Parents' Guide to

Aragami 2

By David Chapman, Common Sense Media Reviewer

age 15+

Stealthy sequel ignores legacy to embrace mediocrity.

Aragami 2 Poster Image

A Lot or a Little?

What you will—and won't—find in this game.

Community Reviews

age 8+

Based on 2 parent reviews

age 6+

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You can turn off blood no gore in the game you also just punch in the game
age 10+

Over exaggerated once more.

Commonsense media has always overexaggerated everything, but this is shocking. There is zero blood spray, it is shadow power. And the only blood seen is in thin pools AFTER the 'death.' And let's be honest, do you really think that a child hasn't already seen a movie with blood? Do you really think they don't know what happens in video games? Not only this, you don't HAVE to kill everyone, it is stealth-based, and you have the ability for non-lethal takedowns.

Is It Any Good?

Our review:
Parents say (2 ):
Kids say (3 ):

In most circumstances, a sequel builds on the foundation of what came before and tries to add to the original in some new and exciting way. Aragami 2, on the other hand, seems to ignore most of what made the 2016's Aragami feel unique, replacing it instead with a serviceable stealth game shrouded in mediocrity. In the game, the Aragami use masks as a form of expression over their otherwise featureless visages. Aragami 2 likewise uses the legacy of the first game to try and hide its complete lack of identity. In fact, from the art style to the gameplay and even to the overall story, the sequel is so far removed from the original that it feels like a completely different game got shoehorned into the role of a sequel at the last minute.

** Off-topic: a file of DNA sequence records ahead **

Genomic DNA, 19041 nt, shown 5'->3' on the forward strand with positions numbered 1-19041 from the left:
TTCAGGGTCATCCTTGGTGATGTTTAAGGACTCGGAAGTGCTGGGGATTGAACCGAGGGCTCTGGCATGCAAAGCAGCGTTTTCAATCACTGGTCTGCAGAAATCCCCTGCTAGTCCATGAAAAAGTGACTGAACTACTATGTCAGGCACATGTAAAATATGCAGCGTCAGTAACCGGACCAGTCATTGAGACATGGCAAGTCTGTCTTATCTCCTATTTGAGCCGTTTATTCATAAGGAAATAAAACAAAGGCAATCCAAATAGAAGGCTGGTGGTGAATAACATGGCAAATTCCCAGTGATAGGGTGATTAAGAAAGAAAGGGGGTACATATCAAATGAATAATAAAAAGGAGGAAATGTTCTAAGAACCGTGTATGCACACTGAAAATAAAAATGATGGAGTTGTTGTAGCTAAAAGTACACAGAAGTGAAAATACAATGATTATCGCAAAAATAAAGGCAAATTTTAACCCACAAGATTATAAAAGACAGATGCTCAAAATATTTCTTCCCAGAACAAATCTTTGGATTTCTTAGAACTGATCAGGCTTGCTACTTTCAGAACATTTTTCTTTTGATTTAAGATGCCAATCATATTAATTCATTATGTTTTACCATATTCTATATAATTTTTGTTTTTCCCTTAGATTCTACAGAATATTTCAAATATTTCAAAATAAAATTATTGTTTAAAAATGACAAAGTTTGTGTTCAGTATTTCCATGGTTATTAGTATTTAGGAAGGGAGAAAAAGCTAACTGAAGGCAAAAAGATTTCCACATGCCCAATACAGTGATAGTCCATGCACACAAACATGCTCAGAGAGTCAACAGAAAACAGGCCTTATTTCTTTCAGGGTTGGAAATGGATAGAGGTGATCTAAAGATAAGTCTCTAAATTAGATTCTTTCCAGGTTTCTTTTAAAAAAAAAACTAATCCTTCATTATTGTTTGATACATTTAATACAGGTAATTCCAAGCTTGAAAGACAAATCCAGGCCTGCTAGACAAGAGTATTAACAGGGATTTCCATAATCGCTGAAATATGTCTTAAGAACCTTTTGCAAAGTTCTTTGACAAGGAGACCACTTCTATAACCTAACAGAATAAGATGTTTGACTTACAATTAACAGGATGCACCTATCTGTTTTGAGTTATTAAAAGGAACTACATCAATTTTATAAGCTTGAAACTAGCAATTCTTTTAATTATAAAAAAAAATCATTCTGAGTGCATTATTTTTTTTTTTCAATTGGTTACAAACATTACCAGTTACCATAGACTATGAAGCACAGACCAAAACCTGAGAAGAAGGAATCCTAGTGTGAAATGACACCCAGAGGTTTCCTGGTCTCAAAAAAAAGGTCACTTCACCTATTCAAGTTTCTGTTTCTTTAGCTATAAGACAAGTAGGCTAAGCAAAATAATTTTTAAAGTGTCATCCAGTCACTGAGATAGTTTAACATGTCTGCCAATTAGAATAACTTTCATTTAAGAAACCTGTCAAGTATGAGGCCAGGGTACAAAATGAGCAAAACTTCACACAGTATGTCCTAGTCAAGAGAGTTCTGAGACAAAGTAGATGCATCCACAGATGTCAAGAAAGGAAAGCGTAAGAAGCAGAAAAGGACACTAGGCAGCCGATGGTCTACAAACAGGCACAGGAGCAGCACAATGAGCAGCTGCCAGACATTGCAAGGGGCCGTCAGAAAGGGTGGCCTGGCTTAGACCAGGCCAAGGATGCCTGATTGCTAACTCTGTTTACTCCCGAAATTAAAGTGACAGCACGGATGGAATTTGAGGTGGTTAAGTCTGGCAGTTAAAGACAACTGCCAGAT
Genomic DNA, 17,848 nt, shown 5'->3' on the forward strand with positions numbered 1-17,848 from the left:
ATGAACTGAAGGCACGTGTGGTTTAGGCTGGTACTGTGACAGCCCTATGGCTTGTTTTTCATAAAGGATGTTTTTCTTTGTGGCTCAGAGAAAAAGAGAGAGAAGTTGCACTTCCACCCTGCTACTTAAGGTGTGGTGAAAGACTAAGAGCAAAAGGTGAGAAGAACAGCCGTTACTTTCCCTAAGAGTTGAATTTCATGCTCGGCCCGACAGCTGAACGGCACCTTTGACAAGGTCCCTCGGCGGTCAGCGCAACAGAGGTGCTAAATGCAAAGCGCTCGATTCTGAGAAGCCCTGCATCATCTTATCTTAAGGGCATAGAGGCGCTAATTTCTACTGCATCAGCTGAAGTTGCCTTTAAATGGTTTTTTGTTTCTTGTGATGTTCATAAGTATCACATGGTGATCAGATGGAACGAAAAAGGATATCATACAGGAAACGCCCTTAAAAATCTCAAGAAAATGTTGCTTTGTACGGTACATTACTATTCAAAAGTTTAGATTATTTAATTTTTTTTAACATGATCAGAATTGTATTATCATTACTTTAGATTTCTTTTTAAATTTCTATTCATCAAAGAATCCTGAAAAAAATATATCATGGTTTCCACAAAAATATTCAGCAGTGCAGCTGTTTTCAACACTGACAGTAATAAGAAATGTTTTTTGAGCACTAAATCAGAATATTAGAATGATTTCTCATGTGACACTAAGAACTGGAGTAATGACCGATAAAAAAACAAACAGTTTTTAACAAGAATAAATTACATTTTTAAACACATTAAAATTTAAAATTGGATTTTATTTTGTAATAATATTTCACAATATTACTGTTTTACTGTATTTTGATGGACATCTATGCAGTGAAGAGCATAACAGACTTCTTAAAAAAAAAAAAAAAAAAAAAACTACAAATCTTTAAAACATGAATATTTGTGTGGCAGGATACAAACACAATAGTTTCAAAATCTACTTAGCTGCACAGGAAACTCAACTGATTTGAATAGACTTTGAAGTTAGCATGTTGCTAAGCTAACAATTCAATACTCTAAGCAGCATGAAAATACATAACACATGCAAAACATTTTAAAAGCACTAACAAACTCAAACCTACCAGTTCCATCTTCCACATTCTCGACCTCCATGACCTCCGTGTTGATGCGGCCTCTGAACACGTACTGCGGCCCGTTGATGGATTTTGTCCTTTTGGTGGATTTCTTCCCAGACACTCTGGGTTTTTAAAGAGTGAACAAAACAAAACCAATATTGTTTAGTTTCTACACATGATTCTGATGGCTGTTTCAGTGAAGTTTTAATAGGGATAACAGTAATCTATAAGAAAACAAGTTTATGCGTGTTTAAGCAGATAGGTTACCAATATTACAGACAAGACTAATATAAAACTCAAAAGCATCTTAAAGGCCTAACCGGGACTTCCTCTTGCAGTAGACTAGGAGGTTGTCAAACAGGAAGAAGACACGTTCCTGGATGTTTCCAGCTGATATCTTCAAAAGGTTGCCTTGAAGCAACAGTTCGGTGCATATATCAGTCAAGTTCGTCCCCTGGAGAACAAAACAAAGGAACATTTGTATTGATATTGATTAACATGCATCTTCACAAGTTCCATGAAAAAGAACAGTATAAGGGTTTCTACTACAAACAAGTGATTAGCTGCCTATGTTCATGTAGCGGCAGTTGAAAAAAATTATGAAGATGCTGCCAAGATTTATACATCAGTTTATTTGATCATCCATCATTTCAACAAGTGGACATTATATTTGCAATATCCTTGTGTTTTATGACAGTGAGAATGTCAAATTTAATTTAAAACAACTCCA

The usual stealth concepts are here, with players able to hide in shadows, behind cover, on rooftops, or in tall grass, then ambushing unsuspecting enemies by either knocking them out or executing them in graphic fashion. The stealth mechanics are decent, but not always consistent. Sometimes you'll think you're well hidden and still somehow draw the attention of guards, while other times, it will seem like you're fully exposed, but enemies are oblivious to your presence. Co-op play has potential, with well-coordinated teams able to pull off some impressive assassinations. Unfortunately, what usually happens is that poor communication throws off the timing, causing all the alarms to go off and quickly turning the mission into a hack and slash bloodbath. The most disappointing thing about Aragami 2 isn't that it's particularly bad, but rather that it's nowhere close to as good as it could have been.

Game Details

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